Blood will Have Blood
“These deeds must not be thought / After these ways; so, it will make us mad”(II, ii, 32-33) Translation today: A guilty conscience can make a man go crazy. In the play Macbeth, this is a recurring theme throughout one of Shakespeare’s most famous tragedies. There are many different images that help contribute to this theme such as sleep/sleeplessness, water, & children, but the most significant image would probably that of blood. Throughout the story, the characters’ guilt is exposed through images of blood. This guilty conscience caused serious mistakes, which eventually led to the downfall of Macbeth.
This blood imagery adds to the guilty theme because all the characters are driven to the brink of insanity when they see blood on their own hands or in other places. This can make a character react to the people surrounding him in a unnatural way, or if it is all kept inside, these feelings might make the person totally breakdown.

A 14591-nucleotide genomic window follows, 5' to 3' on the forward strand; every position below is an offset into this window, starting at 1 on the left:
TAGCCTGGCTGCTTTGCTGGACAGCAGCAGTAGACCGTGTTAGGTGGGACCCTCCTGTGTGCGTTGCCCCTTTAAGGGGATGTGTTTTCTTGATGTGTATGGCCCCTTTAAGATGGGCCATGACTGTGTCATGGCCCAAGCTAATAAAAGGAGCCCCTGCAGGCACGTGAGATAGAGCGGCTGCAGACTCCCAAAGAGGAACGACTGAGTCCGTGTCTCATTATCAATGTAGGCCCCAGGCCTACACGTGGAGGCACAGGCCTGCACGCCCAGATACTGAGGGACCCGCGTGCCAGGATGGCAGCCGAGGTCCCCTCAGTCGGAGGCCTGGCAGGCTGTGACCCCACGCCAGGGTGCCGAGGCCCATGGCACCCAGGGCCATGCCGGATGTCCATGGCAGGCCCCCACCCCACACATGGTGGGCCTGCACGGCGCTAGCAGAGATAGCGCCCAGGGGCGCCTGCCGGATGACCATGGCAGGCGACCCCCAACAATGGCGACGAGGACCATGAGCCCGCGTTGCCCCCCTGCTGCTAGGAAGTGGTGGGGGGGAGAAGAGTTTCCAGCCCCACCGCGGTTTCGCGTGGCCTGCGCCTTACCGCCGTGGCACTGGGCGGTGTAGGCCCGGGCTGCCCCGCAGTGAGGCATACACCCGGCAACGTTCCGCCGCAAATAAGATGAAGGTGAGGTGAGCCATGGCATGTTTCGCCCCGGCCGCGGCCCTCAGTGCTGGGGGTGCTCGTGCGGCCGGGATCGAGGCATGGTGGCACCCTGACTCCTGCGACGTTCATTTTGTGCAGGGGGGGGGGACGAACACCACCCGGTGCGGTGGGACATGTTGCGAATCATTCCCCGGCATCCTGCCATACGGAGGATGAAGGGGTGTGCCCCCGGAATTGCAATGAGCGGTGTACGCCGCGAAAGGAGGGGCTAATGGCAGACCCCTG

“Is this a dagger which I see before me, / The handle toward my hand? Come, let me clutch thee.”(II, i, 33-34) The first image Macbeth sees is right before he kills Duncan. This image is not really there, yet it makes Macbeth worried. A second later, “and on thy blade and dudgeon gouts of blood /Which was not so before. (II,i, 46-47), there was blood on that imaginary dagger. Macbeth probably appeared very serious and very worried at this time. A dark and lonely setting helped to make Macbeth’s fears even greater. This vision was the first of many that eventually drove Macbeth’s heart to be cold and his mind to grow crazy. After the murder is committed Macbeth tries to clean himself and dispose of all evidence that might lead to any suspicions of Macbeth as the guilty party.“ Will all great Neptune’s ocean wash this blood /Clean from my hand?”(II, ii, 59-60) The blood on his hands didn’t seem to be coming...
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